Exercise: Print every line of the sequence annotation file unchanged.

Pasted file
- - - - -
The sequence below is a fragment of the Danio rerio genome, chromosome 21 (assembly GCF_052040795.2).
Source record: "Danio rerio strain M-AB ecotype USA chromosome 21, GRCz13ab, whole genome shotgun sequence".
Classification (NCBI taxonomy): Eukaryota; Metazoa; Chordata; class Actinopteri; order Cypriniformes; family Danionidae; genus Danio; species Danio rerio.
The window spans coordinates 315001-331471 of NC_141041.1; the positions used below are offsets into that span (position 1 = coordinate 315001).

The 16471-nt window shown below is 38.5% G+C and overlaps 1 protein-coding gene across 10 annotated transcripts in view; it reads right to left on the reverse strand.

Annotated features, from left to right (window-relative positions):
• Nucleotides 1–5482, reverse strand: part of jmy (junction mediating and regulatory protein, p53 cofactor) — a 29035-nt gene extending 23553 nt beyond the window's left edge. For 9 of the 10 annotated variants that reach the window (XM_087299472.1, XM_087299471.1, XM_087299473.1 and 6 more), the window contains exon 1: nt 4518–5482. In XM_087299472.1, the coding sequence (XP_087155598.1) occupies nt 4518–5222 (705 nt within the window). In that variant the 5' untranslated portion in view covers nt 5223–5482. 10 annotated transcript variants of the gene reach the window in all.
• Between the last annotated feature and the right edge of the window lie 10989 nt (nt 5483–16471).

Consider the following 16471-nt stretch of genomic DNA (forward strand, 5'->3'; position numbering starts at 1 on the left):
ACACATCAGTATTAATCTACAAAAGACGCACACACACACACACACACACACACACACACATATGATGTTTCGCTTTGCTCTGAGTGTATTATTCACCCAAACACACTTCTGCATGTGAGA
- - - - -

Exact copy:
The sequence below is a fragment of the Danio rerio genome, chromosome 21 (assembly GCF_052040795.2).
Source record: "Danio rerio strain M-AB ecotype USA chromosome 21, GRCz13ab, whole genome shotgun sequence".
Classification (NCBI taxonomy): Eukaryota; Metazoa; Chordata; class Actinopteri; order Cypriniformes; family Danionidae; genus Danio; species Danio rerio.
The window spans coordinates 315001-331471 of NC_141041.1; the positions used below are offsets into that span (position 1 = coordinate 315001).

The 16471-nt window shown below is 38.5% G+C and overlaps 1 protein-coding gene across 10 annotated transcripts in view; it reads right to left on the reverse strand.

Annotated features, from left to right (window-relative positions):
• Nucleotides 1–5482, reverse strand: part of jmy (junction mediating and regulatory protein, p53 cofactor) — a 29035-nt gene extending 23553 nt beyond the window's left edge. For 9 of the 10 annotated variants that reach the window (XM_087299472.1, XM_087299471.1, XM_087299473.1 and 6 more), the window contains exon 1: nt 4518–5482. In XM_087299472.1, the coding sequence (XP_087155598.1) occupies nt 4518–5222 (705 nt within the window). In that variant the 5' untranslated portion in view covers nt 5223–5482. 10 annotated transcript variants of the gene reach the window in all.
• Between the last annotated feature and the right edge of the window lie 10989 nt (nt 5483–16471).

Consider the following 16471-nt stretch of genomic DNA (forward strand, 5'->3'; position numbering starts at 1 on the left):
ACACATCAGTATTAATCTACAAAAGACGCACACACACACACACACACACACACACACACATATGATGTTTCGCTTTGCTCTGAGTGTATTATTCACCCAAACACACTTCTGCATGTGAGA